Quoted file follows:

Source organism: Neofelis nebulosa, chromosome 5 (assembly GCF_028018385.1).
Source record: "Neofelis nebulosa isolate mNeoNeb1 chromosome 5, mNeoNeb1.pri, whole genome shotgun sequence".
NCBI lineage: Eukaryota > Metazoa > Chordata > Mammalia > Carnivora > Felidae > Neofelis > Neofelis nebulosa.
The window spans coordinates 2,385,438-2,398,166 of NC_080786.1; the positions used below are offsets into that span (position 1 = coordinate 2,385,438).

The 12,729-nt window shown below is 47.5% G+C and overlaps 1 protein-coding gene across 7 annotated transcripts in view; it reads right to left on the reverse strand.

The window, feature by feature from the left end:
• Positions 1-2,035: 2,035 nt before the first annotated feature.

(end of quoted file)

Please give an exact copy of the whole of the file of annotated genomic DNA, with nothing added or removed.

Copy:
Source organism: Neofelis nebulosa, chromosome 5 (assembly GCF_028018385.1).
Source record: "Neofelis nebulosa isolate mNeoNeb1 chromosome 5, mNeoNeb1.pri, whole genome shotgun sequence".
NCBI lineage: Eukaryota > Metazoa > Chordata > Mammalia > Carnivora > Felidae > Neofelis > Neofelis nebulosa.
The window spans coordinates 2,385,438-2,398,166 of NC_080786.1; the positions used below are offsets into that span (position 1 = coordinate 2,385,438).

The 12,729-nt window shown below is 47.5% G+C and overlaps 1 protein-coding gene across 7 annotated transcripts in view; it reads right to left on the reverse strand.

The window, feature by feature from the left end:
• Positions 1-2,035: 2,035 nt before the first annotated feature.